Behind Door #3: The Tailor

Vivienne Westwood’s quote is interesting in its ambiguity. “No matter where she gets her clothes from.” She doesn’t say use the words ‘shop’ or ‘buy’. Yet that’s how most of us think about clothes: you go out and buy them. Or you don’t (sadface).

As a society, we love shiny and new and different (if not, Apple would be screwed). Shiny and new and different = better. But consider its seedy dark side: wasteful and expensive. So it is frequently posited: to buy or not to buy. Even we did it. Our binge and purge society tends to view things through the prism of dichotomy like that. Let’s remember that there’s always a door number three. And in this case, it’s the tailor.

The most basic reason to go shopping: you have no clothes. If you are reading this blog or are a female aged 18-65 with a pulse, this is unlikely to be true. It’s more typically: “nothing fits.” This is a bad feeling, and it happens to the best of us. Maybe you had a baby, maybe you OD’d on pricey cheese – I’m not judging. Regardless of the cause, putting on your old clothes becomes a depressing exercise that leads to the inevitable messy Freudian spiral (“I hate myself and you, too”). And then you:

  1. shove the offending item in a bag destined for Goodwill – or –
  2. hide the previously-adored pants in the back of your closet so that they won’t shame you on a daily basis – or –
  3. wear ill-fitting clothes.

None of these are particularly good options. The first two can lead to redundant shopping (i.e. buying a black skirt when you already have one that’s now a size too small) and the latter is just not pretty.

Let me make it easy for you. So your black skirt is tight. Take it to the tailor. Put it on. Point out the unfortunate love handle squeezing/pulling cross the thigh situation to said tailor. Pay $12 to forego emotional damage AND have skirt that fits. See? Tailor = better than new.

Maybe you’ve never been to the tailor. That’s cool, not everyone grew up going to the tailor with their mother so frequently that you still remember her name fifteen years and 2500 miles later (Charo). Ask your lady friends or Yelp for recommendations. And then when you go, build a relationship on honesty. They don’t care what size you are and they aren’t judging you. So just throw on the clothes and let them mark you up with some chalk. Voila.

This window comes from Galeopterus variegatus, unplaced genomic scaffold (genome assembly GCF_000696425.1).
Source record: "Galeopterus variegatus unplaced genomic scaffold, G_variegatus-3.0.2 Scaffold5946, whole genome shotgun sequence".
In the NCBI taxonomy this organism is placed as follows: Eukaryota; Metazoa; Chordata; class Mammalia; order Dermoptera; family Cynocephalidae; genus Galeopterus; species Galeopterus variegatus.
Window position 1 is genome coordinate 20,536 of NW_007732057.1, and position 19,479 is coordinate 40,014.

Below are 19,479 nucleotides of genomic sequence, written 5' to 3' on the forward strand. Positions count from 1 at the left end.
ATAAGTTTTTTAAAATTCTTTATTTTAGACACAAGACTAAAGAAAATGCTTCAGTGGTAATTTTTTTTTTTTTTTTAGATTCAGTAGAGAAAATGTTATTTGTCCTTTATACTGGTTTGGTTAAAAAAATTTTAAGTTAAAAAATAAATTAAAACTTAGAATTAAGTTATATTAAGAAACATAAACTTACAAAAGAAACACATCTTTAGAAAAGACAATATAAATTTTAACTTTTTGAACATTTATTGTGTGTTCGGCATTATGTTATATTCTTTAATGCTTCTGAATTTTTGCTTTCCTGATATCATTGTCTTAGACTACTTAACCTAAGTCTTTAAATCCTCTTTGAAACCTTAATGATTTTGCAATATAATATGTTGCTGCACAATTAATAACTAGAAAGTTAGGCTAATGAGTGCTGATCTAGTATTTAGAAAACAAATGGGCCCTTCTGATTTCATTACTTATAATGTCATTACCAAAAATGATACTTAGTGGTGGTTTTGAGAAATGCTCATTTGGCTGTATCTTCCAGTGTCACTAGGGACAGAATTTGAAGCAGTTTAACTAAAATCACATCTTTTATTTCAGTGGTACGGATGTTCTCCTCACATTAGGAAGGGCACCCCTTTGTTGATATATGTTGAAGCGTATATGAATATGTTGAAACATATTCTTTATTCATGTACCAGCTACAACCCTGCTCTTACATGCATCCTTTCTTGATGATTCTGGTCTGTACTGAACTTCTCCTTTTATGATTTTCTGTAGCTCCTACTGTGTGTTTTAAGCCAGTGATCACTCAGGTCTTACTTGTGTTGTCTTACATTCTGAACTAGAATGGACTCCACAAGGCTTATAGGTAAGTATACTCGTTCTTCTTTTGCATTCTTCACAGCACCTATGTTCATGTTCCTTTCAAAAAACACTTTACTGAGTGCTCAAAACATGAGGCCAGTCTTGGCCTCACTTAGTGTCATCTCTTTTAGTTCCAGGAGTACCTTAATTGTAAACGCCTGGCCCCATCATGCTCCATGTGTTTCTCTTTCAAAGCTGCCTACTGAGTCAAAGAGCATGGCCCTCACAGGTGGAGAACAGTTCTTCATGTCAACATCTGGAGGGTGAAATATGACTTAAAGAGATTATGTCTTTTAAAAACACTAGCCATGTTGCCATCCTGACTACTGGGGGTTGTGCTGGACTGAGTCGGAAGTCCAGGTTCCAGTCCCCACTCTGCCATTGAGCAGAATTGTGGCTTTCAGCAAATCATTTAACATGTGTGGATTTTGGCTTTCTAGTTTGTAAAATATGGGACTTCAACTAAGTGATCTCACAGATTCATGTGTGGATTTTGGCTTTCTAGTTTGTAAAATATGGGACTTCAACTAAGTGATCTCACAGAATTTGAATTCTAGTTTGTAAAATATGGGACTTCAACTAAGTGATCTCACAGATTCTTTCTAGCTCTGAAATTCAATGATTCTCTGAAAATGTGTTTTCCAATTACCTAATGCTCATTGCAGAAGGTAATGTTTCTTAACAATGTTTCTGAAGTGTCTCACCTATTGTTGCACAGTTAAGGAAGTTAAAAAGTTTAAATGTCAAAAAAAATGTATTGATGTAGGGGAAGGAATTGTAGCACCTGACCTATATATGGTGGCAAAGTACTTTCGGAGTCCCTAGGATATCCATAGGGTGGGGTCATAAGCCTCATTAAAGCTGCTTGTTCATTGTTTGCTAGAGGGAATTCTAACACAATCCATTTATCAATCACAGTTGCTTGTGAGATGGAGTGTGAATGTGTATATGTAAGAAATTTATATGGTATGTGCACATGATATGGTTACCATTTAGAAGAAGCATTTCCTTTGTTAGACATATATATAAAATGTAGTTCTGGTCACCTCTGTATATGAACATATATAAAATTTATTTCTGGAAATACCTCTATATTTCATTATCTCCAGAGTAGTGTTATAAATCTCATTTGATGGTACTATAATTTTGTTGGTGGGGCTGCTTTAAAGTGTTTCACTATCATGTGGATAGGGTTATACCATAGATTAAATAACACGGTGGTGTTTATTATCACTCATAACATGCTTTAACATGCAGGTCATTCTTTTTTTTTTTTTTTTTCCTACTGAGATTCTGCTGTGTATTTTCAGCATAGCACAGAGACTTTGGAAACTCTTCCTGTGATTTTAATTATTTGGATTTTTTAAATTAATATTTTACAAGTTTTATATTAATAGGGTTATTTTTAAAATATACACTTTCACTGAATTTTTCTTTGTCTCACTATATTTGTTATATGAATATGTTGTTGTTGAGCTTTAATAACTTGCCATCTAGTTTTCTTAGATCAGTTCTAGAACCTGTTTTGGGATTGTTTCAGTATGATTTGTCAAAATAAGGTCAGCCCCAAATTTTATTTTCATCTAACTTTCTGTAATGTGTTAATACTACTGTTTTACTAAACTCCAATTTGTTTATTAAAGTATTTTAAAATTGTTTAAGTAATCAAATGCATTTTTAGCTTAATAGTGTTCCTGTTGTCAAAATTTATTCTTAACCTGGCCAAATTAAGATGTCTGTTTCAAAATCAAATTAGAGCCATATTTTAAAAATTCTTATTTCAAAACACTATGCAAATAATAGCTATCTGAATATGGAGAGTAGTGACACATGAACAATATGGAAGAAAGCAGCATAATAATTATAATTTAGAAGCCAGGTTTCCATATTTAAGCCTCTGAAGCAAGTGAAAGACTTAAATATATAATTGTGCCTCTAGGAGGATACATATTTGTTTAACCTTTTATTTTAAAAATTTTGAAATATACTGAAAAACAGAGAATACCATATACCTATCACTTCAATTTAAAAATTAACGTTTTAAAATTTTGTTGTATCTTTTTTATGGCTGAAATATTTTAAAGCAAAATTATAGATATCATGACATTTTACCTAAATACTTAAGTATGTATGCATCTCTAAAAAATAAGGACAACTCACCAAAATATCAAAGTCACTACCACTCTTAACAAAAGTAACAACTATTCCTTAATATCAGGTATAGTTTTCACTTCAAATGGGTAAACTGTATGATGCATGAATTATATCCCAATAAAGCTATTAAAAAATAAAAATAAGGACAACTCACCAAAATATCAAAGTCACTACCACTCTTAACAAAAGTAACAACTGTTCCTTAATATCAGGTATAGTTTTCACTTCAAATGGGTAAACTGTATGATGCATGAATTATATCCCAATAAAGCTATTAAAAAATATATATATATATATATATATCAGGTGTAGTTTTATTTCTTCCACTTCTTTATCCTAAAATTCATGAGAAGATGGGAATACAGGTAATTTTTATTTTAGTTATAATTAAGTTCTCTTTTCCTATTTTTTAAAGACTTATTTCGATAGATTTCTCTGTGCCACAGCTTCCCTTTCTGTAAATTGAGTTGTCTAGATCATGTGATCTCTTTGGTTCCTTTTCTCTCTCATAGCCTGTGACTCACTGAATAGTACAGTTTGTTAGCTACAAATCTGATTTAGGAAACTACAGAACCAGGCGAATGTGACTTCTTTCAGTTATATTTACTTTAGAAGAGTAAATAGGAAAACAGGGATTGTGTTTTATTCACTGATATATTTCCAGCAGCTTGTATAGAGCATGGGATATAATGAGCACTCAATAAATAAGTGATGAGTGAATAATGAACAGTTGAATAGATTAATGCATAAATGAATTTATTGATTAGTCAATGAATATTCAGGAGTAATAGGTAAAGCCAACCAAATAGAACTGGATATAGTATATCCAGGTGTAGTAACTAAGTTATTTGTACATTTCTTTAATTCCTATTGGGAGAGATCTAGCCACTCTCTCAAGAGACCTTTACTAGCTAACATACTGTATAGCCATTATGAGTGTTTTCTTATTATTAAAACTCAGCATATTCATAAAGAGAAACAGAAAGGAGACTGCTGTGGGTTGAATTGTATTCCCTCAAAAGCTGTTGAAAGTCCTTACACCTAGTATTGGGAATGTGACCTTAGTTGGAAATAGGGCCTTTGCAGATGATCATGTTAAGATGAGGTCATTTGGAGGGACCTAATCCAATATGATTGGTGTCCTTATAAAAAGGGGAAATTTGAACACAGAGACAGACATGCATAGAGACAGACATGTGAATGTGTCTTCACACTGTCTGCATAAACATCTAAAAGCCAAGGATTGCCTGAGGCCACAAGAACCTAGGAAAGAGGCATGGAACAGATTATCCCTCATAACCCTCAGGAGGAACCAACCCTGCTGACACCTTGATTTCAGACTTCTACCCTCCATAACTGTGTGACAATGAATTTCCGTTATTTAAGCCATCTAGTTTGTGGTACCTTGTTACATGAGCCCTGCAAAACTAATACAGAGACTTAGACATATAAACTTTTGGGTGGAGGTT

Okay, now your clothes fit. So you have no excuse to buy no clothes, hooray! False. You buy them anyway. Why? You’re kinda bored with what you have. And you’re itching for something new (better). This is vastly the reason we buy new clothes – not because we need them, but because we want something new. And so we go out and buy something. But stop and think about it. Surely you have something that you don’t wear anymore because it’s two styles removed from in style: fabulous in 1998, not so fabulous in 2011. You know where I’m going with this.

Tailors aren’t just for making clothes fit. They can also make old new again. Either visit your new friend the tailor or, if you’re lucky, stop by a place like DC’s Ginger Root Design. The two plucky ladies of Ginger Root help you re-imagine your old, less exciting clothes, tweaking the design and adding some bells and whistles like contrasting fabrics. Taking a hemline up a few inches or sleeves off a dress can make a world of difference. And then you’ve spent less money and consumed less to boot. You win! You have something fun and new or old and beautifully-tailored and your bank balance is in the black.


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3 responses to “Behind Door #3: The Tailor”

  1. Nicole says :

    Sometimes I wish this could happen with shoes. A reimagined heel or a motorcycle boot sole on a vintage pair of boots.

  2. Brieahn J. DeMeo says :

    I am in need of some good recommendations for DC tailors. I’ve got the one on G street on the list for expensive pieces, but need to find a tailor that won’t cost me a fortune to take in a few skirts and dresses. any suggestions would be lovely.


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